“Landing a job at the trading firm, I decided to work at least three years as a preparation to fulfill my ultimate goal of starting my own business,” said Park. “Yun and I made several failed entrepreneurial attempts while at college. And we were sure Lab Nosh would work in Korea and Asia, where we predicted futuristic food alternatives would soon follow in the footsteps of the United States and Europe.”


As adventurous as the co-founders were, their lack of knowledge in nutrition and food processing led to months of trial and error. They first referred to the recipes that Soylent made available to the general public to develop a so-called macro-nutritious food alternative. They had minerals such as manganese, iodine, folic acid and iron shipped to Korea by Amazon, blended them in a big bucket and sampled the concoction. The slightest mistake in the formula gave them stomachaches and headaches.

After a nutritionist and former employee of the Korea Food and Drug Administration joined the company as a board member, the development got on track.

Dr. Lee Hyung-jae, former chairman of Korea Food Engineer Association, also offered nutritional guidance and has served as an advisor at the company ever since.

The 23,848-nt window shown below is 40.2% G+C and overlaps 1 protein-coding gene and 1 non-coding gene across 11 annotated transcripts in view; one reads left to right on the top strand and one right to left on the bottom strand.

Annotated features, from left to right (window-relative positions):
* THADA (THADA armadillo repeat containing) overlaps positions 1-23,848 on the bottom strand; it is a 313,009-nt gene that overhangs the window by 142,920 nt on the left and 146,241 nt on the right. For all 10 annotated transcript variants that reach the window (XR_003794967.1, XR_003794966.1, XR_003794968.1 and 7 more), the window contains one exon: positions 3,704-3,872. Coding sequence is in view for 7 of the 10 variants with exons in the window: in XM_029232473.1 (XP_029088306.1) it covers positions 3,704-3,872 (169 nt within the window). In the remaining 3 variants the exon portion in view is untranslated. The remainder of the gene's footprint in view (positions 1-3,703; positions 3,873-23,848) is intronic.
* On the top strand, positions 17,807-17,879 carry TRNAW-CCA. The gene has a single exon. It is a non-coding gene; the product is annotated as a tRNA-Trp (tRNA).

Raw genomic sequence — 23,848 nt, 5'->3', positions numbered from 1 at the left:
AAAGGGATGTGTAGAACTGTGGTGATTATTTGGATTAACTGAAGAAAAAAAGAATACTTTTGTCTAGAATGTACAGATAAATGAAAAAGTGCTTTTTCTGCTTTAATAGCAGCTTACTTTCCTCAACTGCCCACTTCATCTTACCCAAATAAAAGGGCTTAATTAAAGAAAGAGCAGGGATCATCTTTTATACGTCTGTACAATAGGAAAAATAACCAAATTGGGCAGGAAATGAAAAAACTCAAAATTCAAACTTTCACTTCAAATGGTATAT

Lab Nosh - nosh is a Yiddish word for nibble or snack - contains the three essential nutrients. Those carbohydrates, proteins and lipids are combined with over 20 types of minerals and vitamins in proportions recommended by the Korean Nutrition Society for a meal. In recognition of Koreans’ tendency to overdose on carbohydrates - largely because steamed rice is the nation’s staple - Lab Nosh adjusted down the portion of carbohydrates to 20 percent and hiked the percentage of protein to 30 percent. The powder contains only 5 percent fat.

Is Lab Nosh a mere Asian version of Soylent?

“Soylent, as I have tried many times before, is faithful only to its essential functions. It’s tasteless. I would compare it to a robot,” Park said. “We have modified and improved [Soylent] with flavors preferred by Koreans and Asians. The three flavor options were the result of numerous sensory tests by potential customers. We also use quality ingredients.”

Developers added a tiny portion of brown rice flakes as well as particles of baked almond, cranberry and papaya to the powder to ease the boredom of drinking and add the fun of chewing. On top of the meal replacements, five types of booster powders - 2 grams per stick - are available for specific purposes. A weight-loss booster contains a supplement called garcinia cambogia, which prevents carbohydrates from turning into fat, and a stress reliever supplement has L-Theanine as well as multiple types of vitamins.